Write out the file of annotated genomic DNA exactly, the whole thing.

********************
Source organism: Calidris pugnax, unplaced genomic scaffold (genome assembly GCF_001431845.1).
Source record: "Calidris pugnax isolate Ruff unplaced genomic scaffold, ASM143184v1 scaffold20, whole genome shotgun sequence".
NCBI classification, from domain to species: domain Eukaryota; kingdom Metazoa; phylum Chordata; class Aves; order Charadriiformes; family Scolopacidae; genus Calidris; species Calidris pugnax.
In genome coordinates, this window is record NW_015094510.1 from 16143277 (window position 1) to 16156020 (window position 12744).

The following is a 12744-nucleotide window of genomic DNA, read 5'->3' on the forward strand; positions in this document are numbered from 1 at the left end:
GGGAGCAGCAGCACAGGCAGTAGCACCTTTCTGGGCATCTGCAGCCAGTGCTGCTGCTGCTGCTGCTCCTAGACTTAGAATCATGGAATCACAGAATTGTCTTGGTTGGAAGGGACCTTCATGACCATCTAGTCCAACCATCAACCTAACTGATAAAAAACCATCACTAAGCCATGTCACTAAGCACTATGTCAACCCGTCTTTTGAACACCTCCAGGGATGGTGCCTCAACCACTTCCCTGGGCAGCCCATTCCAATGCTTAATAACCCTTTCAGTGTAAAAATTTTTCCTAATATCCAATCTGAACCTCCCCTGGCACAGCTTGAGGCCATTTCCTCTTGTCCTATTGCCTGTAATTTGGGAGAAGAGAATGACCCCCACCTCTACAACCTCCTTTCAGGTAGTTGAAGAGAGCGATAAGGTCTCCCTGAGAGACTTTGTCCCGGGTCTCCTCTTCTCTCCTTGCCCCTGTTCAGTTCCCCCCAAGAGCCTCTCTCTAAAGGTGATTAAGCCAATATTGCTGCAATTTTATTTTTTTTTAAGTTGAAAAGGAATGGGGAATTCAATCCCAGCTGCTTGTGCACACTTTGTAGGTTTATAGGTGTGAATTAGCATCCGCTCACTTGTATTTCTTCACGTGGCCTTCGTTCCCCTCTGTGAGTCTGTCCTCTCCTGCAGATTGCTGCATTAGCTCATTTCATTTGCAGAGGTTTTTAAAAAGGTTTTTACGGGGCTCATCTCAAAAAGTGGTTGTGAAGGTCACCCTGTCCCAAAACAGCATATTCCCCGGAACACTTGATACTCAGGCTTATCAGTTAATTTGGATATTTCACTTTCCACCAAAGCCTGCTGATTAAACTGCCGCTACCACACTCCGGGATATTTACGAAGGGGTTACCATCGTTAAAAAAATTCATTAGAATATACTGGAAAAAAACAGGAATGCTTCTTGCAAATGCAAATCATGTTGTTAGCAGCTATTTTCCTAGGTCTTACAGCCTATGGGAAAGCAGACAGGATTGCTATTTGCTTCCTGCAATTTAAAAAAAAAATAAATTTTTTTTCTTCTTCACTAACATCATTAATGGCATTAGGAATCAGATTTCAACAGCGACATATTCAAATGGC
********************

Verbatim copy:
Source organism: Calidris pugnax, unplaced genomic scaffold (genome assembly GCF_001431845.1).
Source record: "Calidris pugnax isolate Ruff unplaced genomic scaffold, ASM143184v1 scaffold20, whole genome shotgun sequence".
NCBI classification, from domain to species: domain Eukaryota; kingdom Metazoa; phylum Chordata; class Aves; order Charadriiformes; family Scolopacidae; genus Calidris; species Calidris pugnax.
In genome coordinates, this window is record NW_015094510.1 from 16143277 (window position 1) to 16156020 (window position 12744).

The following is a 12744-nucleotide window of genomic DNA, read 5'->3' on the forward strand; positions in this document are numbered from 1 at the left end:
GGGAGCAGCAGCACAGGCAGTAGCACCTTTCTGGGCATCTGCAGCCAGTGCTGCTGCTGCTGCTGCTCCTAGACTTAGAATCATGGAATCACAGAATTGTCTTGGTTGGAAGGGACCTTCATGACCATCTAGTCCAACCATCAACCTAACTGATAAAAAACCATCACTAAGCCATGTCACTAAGCACTATGTCAACCCGTCTTTTGAACACCTCCAGGGATGGTGCCTCAACCACTTCCCTGGGCAGCCCATTCCAATGCTTAATAACCCTTTCAGTGTAAAAATTTTTCCTAATATCCAATCTGAACCTCCCCTGGCACAGCTTGAGGCCATTTCCTCTTGTCCTATTGCCTGTAATTTGGGAGAAGAGAATGACCCCCACCTCTACAACCTCCTTTCAGGTAGTTGAAGAGAGCGATAAGGTCTCCCTGAGAGACTTTGTCCCGGGTCTCCTCTTCTCTCCTTGCCCCTGTTCAGTTCCCCCCAAGAGCCTCTCTCTAAAGGTGATTAAGCCAATATTGCTGCAATTTTATTTTTTTTTAAGTTGAAAAGGAATGGGGAATTCAATCCCAGCTGCTTGTGCACACTTTGTAGGTTTATAGGTGTGAATTAGCATCCGCTCACTTGTATTTCTTCACGTGGCCTTCGTTCCCCTCTGTGAGTCTGTCCTCTCCTGCAGATTGCTGCATTAGCTCATTTCATTTGCAGAGGTTTTTAAAAAGGTTTTTACGGGGCTCATCTCAAAAAGTGGTTGTGAAGGTCACCCTGTCCCAAAACAGCATATTCCCCGGAACACTTGATACTCAGGCTTATCAGTTAATTTGGATATTTCACTTTCCACCAAAGCCTGCTGATTAAACTGCCGCTACCACACTCCGGGATATTTACGAAGGGGTTACCATCGTTAAAAAAATTCATTAGAATATACTGGAAAAAAACAGGAATGCTTCTTGCAAATGCAAATCATGTTGTTAGCAGCTATTTTCCTAGGTCTTACAGCCTATGGGAAAGCAGACAGGATTGCTATTTGCTTCCTGCAATTTAAAAAAAAAATAAATTTTTTTTCTTCTTCACTAACATCATTAATGGCATTAGGAATCAGATTTCAACAGCGACATATTCAAATGGC